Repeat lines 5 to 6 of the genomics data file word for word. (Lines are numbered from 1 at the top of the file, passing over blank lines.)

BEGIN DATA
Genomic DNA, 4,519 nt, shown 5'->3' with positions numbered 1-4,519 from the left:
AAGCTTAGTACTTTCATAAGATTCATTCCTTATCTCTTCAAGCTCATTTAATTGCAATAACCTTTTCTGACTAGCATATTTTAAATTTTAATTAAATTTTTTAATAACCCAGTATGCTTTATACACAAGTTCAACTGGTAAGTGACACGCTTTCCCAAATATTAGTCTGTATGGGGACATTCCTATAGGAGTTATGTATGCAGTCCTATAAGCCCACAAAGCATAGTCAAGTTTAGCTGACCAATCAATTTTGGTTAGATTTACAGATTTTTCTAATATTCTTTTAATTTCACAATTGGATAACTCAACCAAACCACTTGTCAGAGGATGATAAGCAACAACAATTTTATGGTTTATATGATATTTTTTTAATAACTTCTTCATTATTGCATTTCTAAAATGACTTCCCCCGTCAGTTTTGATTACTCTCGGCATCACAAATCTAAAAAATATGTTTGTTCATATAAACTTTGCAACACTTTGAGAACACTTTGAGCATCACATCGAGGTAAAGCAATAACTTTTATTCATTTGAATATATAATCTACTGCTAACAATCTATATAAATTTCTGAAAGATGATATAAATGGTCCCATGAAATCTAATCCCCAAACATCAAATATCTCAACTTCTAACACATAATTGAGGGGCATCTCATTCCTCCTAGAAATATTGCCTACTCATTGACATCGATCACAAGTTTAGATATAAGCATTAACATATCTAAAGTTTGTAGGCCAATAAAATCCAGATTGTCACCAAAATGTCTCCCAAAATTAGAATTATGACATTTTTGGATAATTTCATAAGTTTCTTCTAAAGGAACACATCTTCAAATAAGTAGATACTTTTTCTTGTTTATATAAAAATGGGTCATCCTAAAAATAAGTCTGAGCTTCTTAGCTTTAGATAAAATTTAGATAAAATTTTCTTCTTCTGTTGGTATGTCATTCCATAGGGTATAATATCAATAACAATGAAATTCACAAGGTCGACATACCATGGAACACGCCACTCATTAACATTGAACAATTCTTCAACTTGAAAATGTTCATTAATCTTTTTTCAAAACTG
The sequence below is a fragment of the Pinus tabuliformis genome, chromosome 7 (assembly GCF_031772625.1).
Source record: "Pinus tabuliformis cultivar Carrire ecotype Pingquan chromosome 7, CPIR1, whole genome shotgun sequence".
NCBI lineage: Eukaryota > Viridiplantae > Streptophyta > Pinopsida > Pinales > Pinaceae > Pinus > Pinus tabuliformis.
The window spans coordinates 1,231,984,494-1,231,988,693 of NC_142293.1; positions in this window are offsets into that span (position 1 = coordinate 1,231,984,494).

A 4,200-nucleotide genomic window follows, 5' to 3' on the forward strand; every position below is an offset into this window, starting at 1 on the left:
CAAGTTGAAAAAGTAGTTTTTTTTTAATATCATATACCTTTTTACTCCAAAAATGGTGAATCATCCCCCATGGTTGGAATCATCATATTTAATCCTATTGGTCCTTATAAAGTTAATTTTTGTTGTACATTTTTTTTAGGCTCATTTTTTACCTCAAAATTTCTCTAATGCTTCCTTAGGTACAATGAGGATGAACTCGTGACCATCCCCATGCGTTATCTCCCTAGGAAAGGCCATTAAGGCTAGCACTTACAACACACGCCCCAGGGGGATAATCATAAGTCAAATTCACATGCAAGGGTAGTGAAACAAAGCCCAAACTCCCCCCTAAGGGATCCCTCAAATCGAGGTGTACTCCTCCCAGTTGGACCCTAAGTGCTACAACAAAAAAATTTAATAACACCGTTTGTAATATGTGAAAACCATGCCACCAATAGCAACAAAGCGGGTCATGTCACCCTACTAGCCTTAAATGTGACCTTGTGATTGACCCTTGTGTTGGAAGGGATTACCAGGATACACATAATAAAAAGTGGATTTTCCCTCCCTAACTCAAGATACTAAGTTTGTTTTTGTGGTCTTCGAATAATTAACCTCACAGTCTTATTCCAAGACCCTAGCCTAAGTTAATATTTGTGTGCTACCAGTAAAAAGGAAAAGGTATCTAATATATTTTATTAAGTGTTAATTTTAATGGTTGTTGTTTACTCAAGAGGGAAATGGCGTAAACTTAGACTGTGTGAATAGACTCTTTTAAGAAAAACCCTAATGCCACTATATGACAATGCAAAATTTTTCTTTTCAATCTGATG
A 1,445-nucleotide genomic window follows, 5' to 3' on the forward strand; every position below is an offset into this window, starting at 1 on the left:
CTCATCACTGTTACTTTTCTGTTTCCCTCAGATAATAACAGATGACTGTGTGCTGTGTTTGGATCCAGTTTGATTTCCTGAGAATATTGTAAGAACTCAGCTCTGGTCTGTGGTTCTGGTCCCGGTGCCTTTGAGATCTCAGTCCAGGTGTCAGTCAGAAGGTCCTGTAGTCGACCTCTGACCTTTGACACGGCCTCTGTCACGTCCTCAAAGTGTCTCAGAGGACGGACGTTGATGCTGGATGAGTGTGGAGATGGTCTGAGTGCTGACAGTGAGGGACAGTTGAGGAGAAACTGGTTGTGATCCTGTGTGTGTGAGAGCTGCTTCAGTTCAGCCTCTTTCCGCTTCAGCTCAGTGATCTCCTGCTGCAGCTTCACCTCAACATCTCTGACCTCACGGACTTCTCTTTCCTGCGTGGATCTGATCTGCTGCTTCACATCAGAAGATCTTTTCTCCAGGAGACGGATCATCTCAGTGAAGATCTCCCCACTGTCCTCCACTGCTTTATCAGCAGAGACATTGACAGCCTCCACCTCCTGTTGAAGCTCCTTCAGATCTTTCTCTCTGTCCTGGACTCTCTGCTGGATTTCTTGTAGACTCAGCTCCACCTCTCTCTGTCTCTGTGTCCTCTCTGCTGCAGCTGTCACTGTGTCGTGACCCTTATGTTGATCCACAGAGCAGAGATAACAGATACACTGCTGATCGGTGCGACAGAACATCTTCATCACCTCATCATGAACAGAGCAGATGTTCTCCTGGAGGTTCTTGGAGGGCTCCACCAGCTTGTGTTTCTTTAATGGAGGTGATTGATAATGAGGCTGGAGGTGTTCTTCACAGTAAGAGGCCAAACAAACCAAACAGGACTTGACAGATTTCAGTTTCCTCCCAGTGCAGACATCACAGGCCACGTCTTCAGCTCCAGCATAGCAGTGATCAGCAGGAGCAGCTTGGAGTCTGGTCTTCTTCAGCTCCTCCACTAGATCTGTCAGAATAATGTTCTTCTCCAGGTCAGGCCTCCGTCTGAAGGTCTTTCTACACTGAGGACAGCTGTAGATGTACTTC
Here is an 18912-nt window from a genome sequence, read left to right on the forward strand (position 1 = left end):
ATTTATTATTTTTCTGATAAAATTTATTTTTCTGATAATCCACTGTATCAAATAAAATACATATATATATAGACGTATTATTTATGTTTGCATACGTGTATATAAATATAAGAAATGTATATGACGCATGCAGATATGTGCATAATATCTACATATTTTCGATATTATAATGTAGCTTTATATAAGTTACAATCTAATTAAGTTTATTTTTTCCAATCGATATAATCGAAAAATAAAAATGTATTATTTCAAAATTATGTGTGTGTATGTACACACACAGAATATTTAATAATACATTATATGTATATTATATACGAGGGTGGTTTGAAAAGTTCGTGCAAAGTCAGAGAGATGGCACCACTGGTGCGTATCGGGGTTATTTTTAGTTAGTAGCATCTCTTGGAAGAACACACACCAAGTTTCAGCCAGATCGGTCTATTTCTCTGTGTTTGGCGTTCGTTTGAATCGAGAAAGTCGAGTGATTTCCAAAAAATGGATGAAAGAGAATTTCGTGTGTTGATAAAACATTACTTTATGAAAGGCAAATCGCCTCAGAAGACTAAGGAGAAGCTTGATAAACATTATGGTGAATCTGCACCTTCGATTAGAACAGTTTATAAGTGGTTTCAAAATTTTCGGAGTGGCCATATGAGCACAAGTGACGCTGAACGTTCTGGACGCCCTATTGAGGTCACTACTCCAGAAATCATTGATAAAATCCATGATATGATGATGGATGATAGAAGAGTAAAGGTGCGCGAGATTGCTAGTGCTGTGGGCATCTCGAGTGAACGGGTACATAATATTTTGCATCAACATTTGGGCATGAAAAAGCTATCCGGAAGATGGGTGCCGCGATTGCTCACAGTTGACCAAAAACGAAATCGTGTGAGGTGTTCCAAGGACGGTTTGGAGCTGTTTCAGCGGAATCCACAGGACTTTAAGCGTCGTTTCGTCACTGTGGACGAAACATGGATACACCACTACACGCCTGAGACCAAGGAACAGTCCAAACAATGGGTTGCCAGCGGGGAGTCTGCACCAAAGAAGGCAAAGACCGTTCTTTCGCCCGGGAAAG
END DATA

NCBI lineage: Eukaryota > Viridiplantae > Streptophyta > Pinopsida > Pinales > Pinaceae > Pinus > Pinus tabuliformis.
The window spans coordinates 1,231,984,494-1,231,988,693 of NC_142293.1; positions in this window are offsets into that span (position 1 = coordinate 1,231,984,494).